Provost Fadi Deek with Kenneth Schlatmann '15, a Dana Knox award winner for his project on human consciousness.
An algae-based system for shrinking the energy consumption and carbon footprint of buildings and an assessment of the progress cognitive science has made toward an understanding of human consciousness tied for first place among undergraduate projects at the 2015 Dana Knox Student Research Showcase.Entitled “A Glimpse into the Future,” the annual event this year featured 41 undergraduate and graduate student research projects exploring such diverse areas as big data-supported disease-risk analysis, next-generation energy infrastructure and novel purification techniques. Faculty judges selected three projects from both of the student groups for awards.
Mary Lopreiato, a member of a team of fourth-year architecture students who shared first prize, said her group was interested in improving the environmental profile of existing buildings. She and Samantha Bard, of Watchung, and Lauren Mclellan, of Burlington, designed a “micro-algae micro-façade” to grow algae for use as biomass and as a carbon sink in panels on a building’s exterior, among other beneficial applications.
The team of “architects who focus on applied research,” as she put it, used Mies van der Rohe’s Newark Pavilion apartments as a model. “This is a beautiful building that performs terribly,” she noted.
Kenneth Schlatmann ’15, a science, technology and society major from Manchester who shared first prize, said he’d been curious about the underpinnings of consciousness since high school and credited his major with allowing him the freedom to explore it in depth for his senior project.
Sahitya Allam ‘17, a freshman from Gainesville, Va. in the accelerated pre-medical program, won second prize for her research on the impact of inner-ear stimulation on the fine motor control skills of people with attention deficit hyperactivity disorder (ADHD). Joshua Ortega ’15, a senior majoring in information technology from Kearny, won 3rd place for developing a collaborative learning model that involves students in every stage of a problem’s life-cycle, from creation, to solution, to grading.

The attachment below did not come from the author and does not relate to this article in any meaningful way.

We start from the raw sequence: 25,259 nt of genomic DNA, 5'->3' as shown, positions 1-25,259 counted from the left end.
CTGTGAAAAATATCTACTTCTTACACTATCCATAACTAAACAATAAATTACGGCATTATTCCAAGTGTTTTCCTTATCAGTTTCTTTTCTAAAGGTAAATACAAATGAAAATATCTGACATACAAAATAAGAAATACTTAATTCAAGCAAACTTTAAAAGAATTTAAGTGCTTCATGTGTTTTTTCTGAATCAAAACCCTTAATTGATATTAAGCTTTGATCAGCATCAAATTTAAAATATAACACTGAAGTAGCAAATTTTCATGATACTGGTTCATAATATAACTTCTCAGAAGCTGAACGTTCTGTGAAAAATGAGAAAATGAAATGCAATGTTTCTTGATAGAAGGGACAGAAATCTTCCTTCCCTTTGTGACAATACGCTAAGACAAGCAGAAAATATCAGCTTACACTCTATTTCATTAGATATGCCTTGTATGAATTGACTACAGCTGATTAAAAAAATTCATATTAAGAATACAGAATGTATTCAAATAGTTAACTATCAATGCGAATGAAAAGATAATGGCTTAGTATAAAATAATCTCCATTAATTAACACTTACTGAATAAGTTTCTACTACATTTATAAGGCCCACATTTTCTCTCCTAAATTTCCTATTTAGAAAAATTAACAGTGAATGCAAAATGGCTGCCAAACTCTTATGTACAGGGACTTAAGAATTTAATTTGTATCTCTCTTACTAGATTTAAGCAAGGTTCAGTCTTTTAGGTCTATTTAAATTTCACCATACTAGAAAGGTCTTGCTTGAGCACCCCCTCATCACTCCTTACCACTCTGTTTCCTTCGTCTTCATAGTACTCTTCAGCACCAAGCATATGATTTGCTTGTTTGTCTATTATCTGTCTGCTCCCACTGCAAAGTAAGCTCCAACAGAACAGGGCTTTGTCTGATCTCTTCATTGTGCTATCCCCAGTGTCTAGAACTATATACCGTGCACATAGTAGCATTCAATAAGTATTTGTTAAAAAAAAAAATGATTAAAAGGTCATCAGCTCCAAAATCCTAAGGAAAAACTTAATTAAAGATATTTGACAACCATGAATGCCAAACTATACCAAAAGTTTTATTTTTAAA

Ye Xiong, Turki Alelyani and Regina Collins, all doctoral students in information systems, won first place among graduate students for their project, “Can Social Media Make You Smarter? Knowledge Sharing via Social Media,” which examines the influence of different aspects of social capital on students’ knowledge sharing via social media in terms of quality and quantity.
Heng Wang, a Ph.D. student in chemistry, won second place for her project, “Dissociation and Oxidation Mechanism of Oxiranyl Radical: A Theoretical Study.” Lenka Kovalcinova, a doctoral student in mathematical sciences, won third place for her research project, “Percolation in Compressed Particulate Systems.”
Fadi Deek, provost and senior executive vice president, congratulated all of the participants for harnessing “both your technical and communications talents,” an exercise he promised would serve them well in their careers. Earlier in the day, the students had the chance to use both, as they described their research to members of NJIT’s Board of Visitors and Board of Advisors, who had gathered for an annual luncheon on campus in conjunction with the research showcase.